Phish mellows out
After taking a three-year hiatus from being America's biggest jam band, Phish have returned with their latest studio effort, "Round Room." After the time off, they seem to have mellowed out somewhat in comparison to earlier albums -- to both positive and negative effect.
On the upside, it sounds like the band paid extra attention to detail and thus the music generally has greater texture and nuance. The extra care is evident on the opening track "Pebbles and Marbles." It starts as a delicate, breezy song with each of the musicians playing softly and very carefully.
Then, slowly and almost undetectably, the song takes off and builds into a rousing jam, where all four members sound like they're taking solos. On paper that reads like chaos, but Phish's musical chemistry is still very much intact, and the members complement each other's playing so well it sounds like a finely tweaked blend rather than just a melange of sound.
The warm down-tempo tracks on the album are another highlight. "Anything But Me" is a low-key piece featuring some tender harmonies that make it sound almost like a lullaby. "All of These Dreams" is a sweet ballad featuring lilting solos from Trey Anastasio and Page McConnell.
But this mellowing trend works against Phish on some tracks when they give way to their tendency to stretch songs out into seven- and eight-minute jams. Whereas "Anything But Me" and "All of These Dreams" clock in concisely at less than five minutes, others go on for too long.
"Seven Below" starts off interestingly enough with a nice Latin beat from Jon Fishman and a staccato guitar riff from Anastasio, but it ends up meandering. And it's stuck between the sluggish "Friday" and the equally plodding "Mock Song." Consequently, the middle of the album drags.
But not all of the longer songs on the album will bore you. "Walls of the Cave" begins with a classical-sounding piano solo by McConnell and is soon joined by Fishman's quick Afro-Latin beat. Things get quiet as Anastasio sings accompanied by some soft harmonies, and the song ends -- only to have Fishman come crashing in like a wrecking ball, sounding like he's channeled the wild spirit of Keith Moon. His bandmates follow suit and the song becomes a rollicking jam. It's this kind of dynamic movement within the song that "Seven Days" is missing.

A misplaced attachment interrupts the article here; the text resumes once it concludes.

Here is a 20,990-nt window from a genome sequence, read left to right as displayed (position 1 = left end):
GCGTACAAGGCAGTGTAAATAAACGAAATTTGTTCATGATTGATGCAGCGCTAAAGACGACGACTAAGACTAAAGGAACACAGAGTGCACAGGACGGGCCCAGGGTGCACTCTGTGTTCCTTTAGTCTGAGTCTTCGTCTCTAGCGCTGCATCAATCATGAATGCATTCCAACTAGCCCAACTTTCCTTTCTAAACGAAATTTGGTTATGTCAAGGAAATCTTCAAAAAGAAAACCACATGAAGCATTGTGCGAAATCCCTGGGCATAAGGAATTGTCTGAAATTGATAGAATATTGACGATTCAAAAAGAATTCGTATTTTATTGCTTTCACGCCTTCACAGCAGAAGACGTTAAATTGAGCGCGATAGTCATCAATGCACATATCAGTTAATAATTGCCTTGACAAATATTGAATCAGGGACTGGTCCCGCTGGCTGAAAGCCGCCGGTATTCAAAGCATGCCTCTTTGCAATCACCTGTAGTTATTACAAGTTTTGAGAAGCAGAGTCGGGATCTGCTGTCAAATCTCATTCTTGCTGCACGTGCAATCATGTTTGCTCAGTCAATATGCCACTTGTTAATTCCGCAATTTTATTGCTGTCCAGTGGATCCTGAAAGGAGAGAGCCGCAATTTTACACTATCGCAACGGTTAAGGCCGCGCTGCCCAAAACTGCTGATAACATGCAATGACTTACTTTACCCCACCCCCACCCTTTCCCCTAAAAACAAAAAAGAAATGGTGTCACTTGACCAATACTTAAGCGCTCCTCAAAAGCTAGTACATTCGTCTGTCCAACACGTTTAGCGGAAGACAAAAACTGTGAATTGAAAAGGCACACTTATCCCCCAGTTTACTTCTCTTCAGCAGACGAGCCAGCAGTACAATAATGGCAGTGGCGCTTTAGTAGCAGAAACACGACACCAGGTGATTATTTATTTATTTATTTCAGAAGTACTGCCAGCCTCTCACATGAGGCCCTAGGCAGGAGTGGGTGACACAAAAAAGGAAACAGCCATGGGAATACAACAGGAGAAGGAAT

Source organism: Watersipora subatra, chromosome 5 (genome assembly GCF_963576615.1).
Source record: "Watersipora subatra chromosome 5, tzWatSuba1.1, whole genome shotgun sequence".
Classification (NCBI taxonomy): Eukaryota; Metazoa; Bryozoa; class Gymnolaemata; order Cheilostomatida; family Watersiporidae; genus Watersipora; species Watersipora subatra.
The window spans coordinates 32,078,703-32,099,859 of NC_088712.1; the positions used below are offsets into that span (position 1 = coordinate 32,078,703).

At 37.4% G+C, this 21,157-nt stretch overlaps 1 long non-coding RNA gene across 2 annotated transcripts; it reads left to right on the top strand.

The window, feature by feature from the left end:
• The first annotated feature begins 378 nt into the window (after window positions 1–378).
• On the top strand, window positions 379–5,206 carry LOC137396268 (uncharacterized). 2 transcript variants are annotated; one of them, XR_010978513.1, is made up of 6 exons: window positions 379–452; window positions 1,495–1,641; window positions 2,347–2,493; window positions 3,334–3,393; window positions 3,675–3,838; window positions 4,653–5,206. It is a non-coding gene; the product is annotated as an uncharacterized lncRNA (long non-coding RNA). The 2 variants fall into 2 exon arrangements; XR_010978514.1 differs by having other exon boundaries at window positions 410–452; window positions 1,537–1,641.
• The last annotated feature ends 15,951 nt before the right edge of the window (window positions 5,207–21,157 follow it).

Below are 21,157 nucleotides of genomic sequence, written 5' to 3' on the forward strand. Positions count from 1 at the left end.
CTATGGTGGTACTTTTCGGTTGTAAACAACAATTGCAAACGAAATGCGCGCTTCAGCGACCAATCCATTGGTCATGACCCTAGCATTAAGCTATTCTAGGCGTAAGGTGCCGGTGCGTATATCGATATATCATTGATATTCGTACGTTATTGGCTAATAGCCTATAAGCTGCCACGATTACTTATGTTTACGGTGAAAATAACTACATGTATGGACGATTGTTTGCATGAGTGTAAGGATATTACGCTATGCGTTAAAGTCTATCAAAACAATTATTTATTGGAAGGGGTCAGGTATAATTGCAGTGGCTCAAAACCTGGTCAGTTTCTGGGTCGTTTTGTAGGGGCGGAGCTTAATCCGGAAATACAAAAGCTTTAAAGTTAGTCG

Fortunately, there's still some of that old Phish quirkiness on "Round Room." "Mexican Cousin" is an amusing ode to either a drink or a woman named Tequila, showcasing a Clapton-esque guitar solo from Anastasio. The title track is a whimsical up-tempo song with the trademark bounce that can be found on such early classics like "You Enjoy Myself."
And on "46 Days," Pishprove that they still know how to get down. It's got a funky reggae-influenced groove, bluesy guitar work and a double-barreled assault of piano and Hammond organ -- and you can dance to it. When all four members shout out the refrain of "46 days and the coal ran out," it sounds like that they're old friends having fun playing together again.
While this isn't the band's strongest effort, it's mostly an enjoyable listen. Even 20 years after they formed across the river in Vermont and three years since they last played together, Phish prove that their unique spirit is still alive and well.